Do Not Miss this Chance!

By Mohammad Aburumman

تم نشره في Sun 31 July / Jul 2016. 07:46 PM - آخر تعديل في Sun 31 July / Jul 2016. 08:19 PM
  • Mohammad Aburumman

There dominates a disturbing state of political vacancy, communicative and media weakness, as well as worrying social transformations. While it is true that a transparent Representatives election will not put an end to this situation, but it does however comprise a vital and paramount step to expand political representation and reinforce conviction in the political dynamic among the people, absorb social frustration and inflammation, bridge the gap between state and populace, as well as revaluate the state’s priorities in regards to youth and economy, which helps reconstruct a new mission statement for the state in the time of disintegration and Arab regional collapse.

Therefore, it is crucial for officials to see the upcoming elections through many a new lens; that it is more than just a constitutional right. It is the reach chance for the state to institute resolution for a variety of issues and predicaments, prove its vigour and ability adapt with dynamic domestic and reagional changes.

These elections are a chance to restore trust in the state institution and its shook integrity among the people, following the suffocating economic situation and the leap in poverty rates, unemployment, and prices, fermenting a more or less negatively frustrated view of the state, often doubtful of the government’s economic policies and their political reformation project.

If I were in a position make a decision, I would be extra careful to see the success of the representative elections, and secure its objectivity and integrity, opening the doors for political opposition and the multitude of political forces, including Islamists, to secure a considerable proportion of seats.

The debate in parliament, in the political representative midst, helps mature communication channels between the state and citizenry in regards to the new arrangement with the International Monetary Fund (IMF). The alternative to that, alas, is gravely dangerous; to deepen the credibility gap and reinforce the conviction a vast segment of society has on continued injustice, as well as among a range of unemployed youth, that they have nothing to lose should they decide to confront the state or take to overthrow political and social norms.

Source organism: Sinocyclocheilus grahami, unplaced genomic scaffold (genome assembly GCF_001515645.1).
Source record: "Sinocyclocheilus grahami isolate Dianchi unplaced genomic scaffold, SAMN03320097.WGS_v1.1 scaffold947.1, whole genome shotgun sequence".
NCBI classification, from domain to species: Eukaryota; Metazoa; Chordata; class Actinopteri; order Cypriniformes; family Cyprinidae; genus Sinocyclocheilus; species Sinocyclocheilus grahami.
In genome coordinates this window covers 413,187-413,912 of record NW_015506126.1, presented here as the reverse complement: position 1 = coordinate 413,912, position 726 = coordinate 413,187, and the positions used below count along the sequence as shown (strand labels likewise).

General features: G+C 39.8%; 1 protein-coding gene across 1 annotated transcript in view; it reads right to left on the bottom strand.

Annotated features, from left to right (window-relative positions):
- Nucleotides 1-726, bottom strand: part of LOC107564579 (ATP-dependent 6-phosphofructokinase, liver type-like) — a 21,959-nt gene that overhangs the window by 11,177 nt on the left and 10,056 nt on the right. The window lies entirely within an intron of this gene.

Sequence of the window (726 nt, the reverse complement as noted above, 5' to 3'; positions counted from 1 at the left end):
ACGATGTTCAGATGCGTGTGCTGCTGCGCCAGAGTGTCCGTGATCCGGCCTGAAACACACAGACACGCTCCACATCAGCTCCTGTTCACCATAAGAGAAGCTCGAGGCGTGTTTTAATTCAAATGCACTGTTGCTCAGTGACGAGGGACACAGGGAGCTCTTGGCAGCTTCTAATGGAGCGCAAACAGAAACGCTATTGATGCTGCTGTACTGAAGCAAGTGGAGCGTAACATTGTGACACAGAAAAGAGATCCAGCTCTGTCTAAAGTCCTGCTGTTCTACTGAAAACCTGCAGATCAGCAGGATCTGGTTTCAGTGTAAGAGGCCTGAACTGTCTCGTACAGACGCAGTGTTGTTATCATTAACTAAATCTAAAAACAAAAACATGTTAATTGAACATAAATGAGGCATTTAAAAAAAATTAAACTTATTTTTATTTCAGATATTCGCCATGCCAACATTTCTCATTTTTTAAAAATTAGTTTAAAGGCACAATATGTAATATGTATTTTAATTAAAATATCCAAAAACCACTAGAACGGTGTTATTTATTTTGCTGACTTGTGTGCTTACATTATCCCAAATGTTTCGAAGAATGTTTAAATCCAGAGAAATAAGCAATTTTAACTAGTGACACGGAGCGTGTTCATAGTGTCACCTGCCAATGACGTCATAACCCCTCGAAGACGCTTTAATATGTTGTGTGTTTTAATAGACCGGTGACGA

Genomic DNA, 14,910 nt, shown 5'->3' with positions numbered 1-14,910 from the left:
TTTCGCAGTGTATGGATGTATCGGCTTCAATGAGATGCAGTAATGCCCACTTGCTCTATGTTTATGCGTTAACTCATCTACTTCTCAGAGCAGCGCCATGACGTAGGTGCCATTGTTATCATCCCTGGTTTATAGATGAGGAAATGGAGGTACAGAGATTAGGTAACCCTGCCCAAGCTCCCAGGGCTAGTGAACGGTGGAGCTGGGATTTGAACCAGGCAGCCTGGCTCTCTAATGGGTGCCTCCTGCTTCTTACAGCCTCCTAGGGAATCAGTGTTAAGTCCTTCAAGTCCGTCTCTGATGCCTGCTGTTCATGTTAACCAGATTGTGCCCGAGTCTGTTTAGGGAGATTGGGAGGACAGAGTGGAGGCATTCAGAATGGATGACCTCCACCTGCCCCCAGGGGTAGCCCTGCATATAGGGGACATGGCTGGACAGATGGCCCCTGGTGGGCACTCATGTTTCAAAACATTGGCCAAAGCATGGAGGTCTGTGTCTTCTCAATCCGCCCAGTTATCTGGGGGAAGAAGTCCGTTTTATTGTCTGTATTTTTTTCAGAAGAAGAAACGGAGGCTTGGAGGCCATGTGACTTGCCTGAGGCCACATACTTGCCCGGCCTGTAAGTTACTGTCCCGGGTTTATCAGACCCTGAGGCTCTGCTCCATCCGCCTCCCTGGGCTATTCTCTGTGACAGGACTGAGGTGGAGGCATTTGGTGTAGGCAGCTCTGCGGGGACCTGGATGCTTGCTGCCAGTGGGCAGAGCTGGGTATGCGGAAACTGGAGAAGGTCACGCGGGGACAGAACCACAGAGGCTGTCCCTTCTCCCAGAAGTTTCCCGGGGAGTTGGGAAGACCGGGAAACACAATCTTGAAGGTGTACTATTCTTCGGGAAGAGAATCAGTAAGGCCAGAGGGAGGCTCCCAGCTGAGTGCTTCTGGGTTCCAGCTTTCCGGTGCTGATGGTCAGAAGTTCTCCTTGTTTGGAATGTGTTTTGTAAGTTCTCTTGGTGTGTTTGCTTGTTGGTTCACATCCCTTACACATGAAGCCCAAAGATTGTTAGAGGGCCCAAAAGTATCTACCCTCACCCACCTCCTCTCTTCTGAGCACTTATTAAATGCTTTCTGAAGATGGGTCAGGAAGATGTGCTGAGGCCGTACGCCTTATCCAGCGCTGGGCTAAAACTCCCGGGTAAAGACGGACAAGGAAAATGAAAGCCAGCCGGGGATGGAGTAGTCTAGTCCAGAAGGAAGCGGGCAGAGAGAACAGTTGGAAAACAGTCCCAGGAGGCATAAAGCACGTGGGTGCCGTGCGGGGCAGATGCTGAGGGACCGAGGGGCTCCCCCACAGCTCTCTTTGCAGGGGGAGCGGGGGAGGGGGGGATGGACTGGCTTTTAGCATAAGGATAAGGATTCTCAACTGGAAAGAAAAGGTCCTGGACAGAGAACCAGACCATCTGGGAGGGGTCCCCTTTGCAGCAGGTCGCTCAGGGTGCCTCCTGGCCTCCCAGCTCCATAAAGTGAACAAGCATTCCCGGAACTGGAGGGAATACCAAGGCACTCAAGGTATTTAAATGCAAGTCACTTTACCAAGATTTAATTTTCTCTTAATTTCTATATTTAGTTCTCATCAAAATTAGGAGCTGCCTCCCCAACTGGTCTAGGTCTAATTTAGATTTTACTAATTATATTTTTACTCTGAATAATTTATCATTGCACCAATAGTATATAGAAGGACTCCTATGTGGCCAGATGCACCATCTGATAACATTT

Either one of the latter two only underlines, doubly, the vitality of the elections. Recent social changes have much to do with two main issues; first, is the economic and financial crisis, resembled in unemployment, poverty, and pressures on the middle class. The second, is comprised in disappointments in the effectiveness of the political life and of reform. The most dangerous of social transformations come in forms of drug pandemics and the spread of ISIS ilk and extremist thought, as well as moral disintegration and the infestation of unethically related practices like bribery, corruption, and social disillusionment.

Is there a correlation between political reformation, democracy, and the dangers of social deviation in light of economic suffocation endured over recent years?!

I would say so; more so, I would say there is a strong and active correlation that builds eventually into an “input-output” situation that simply translates to: whatever disturbing and negative phenoms we witness is a result of democratic dysfunctions, the weakness of political reformation, and the frailty of the civil society/

Were there a dominating sense of value among people in the House of Representatives and in the importance of scoring a vast basis of fair political representation, this dynamic alone would defuse a scalable lot of the anger and frustration that dominates parts of our society, by far, and help explain and communicate state policies via debate and dialogue within the frameworks of a political playfield, not outside it.

But, if the voice of the opposition is lost under the dome, it will subsequently surface in social forums and political saloons, and spread in the streets. And if protest is not practiced in hands risen in Parliament, it will be practiced with stones laid on the streets. Moreover, should the previously active opposition —which once practiced protest and operated through the democratic process and polls— lose faith in the process, it will resort to aiding ISIS or even joining it!

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